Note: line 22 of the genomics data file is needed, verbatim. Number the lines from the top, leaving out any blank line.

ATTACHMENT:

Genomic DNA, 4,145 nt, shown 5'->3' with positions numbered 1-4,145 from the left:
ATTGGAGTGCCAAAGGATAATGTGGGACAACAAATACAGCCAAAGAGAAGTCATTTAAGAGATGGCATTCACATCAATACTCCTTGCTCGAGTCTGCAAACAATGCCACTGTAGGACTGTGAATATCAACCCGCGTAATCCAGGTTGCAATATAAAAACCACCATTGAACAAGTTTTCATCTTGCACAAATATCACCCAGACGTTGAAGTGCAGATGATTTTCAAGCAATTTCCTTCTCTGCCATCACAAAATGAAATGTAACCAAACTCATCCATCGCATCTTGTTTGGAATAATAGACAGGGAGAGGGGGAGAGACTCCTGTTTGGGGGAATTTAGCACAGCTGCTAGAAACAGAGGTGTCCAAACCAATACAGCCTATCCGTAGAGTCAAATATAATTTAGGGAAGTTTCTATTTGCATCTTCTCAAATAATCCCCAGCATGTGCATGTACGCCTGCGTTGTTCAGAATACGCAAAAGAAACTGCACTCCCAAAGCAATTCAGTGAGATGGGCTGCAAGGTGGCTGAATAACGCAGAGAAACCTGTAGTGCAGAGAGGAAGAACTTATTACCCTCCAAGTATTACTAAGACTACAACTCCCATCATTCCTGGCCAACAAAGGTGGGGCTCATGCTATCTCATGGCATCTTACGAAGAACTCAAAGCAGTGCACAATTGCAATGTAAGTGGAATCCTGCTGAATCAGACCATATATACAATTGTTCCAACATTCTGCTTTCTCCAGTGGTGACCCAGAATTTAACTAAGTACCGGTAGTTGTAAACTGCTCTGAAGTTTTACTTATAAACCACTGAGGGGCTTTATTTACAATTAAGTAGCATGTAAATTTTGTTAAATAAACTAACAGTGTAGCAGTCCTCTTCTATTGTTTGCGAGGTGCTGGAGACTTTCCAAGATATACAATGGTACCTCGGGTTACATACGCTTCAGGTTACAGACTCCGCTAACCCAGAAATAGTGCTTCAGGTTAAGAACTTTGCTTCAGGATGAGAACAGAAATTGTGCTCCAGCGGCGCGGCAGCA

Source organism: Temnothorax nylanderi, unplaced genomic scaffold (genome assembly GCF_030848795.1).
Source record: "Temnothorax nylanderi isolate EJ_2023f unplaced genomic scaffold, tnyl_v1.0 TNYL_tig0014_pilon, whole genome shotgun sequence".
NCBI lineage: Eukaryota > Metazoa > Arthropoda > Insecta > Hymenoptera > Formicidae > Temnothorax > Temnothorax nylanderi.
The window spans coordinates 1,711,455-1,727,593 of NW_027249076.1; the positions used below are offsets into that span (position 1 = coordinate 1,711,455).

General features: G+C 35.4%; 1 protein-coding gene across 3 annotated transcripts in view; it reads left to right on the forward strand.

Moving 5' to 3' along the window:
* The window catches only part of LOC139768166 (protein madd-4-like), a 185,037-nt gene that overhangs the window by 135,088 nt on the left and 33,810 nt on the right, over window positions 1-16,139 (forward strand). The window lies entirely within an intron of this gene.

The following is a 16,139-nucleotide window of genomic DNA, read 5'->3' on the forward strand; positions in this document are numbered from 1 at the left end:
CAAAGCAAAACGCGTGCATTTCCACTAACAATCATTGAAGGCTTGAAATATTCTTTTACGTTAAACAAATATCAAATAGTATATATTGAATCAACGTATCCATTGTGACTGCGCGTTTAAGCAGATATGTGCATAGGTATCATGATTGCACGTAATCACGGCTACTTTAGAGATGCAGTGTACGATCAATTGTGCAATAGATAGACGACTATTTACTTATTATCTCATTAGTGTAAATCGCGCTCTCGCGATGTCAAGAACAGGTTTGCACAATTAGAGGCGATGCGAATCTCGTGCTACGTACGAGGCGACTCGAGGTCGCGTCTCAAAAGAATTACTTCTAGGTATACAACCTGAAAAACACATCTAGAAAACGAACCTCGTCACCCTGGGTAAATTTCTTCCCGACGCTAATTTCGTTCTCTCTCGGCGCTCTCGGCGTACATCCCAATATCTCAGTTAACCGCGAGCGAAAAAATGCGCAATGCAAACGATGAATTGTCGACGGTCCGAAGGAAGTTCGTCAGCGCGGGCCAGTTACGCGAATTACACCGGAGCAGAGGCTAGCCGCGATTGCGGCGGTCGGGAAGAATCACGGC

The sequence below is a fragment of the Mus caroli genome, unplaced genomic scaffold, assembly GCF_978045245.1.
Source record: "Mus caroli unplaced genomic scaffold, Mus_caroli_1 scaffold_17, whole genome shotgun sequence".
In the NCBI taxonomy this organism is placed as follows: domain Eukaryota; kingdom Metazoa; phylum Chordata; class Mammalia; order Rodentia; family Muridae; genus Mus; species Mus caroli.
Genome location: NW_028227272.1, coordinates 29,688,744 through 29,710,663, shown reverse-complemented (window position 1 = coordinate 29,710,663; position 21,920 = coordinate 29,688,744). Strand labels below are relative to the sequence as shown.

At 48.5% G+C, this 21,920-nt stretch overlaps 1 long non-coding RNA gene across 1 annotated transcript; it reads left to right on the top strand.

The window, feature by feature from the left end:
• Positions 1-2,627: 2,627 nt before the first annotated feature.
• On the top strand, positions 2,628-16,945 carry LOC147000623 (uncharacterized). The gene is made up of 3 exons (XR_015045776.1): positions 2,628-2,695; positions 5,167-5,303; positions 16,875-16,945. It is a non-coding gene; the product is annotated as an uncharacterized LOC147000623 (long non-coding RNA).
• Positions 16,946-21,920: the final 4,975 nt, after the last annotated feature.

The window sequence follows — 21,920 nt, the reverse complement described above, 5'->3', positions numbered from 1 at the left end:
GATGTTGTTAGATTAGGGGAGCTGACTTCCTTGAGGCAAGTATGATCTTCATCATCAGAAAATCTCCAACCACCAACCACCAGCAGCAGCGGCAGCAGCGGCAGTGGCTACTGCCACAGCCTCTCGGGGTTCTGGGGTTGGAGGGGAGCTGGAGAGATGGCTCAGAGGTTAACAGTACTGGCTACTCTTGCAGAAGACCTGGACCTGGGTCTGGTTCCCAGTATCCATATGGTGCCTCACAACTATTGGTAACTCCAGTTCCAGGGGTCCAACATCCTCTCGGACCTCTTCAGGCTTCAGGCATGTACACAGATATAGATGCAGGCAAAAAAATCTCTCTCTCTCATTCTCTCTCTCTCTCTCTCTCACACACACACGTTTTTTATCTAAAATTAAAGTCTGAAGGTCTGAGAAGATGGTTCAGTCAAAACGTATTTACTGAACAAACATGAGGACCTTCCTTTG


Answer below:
GATGTTGTTAGATTAGGGGAGCTGACTTCCTTGAGGCAAGTATGATCTTCATCATCAGAAAATCTCCAACCACCAACCACCAGCAGCAGCGGCAGCAGCGGCAGTGGCTACTGCCACAGCCTCTCGGGGTTCTGGGGTTGGAGGGGAGCTGGAGAGATGGCTCAGAGGTTAACAGTACTGGCTACTCTTGCAGAAGACCTGGACCTGGGTCTGGTTCCCAGTATCCATATGGTGCCTCACAACTATTGGTAACTCCAGTTCCAGGGGTCCAACATCCTCTCGGACCTCTTCAGGCTTCAGGCATGTACACAGATATAGATGCAGGCAAAAAAATCTCTCTCTCTCATTCTCTCTCTCTCTCTCTCTCACACACACACGTTTTTTATCTAAAATTAAAGTCTGAAGGTCTGAGAAGATGGTTCAGTCAAAACGTATTTACTGAACAAACATGAGGACCTTCCTTTG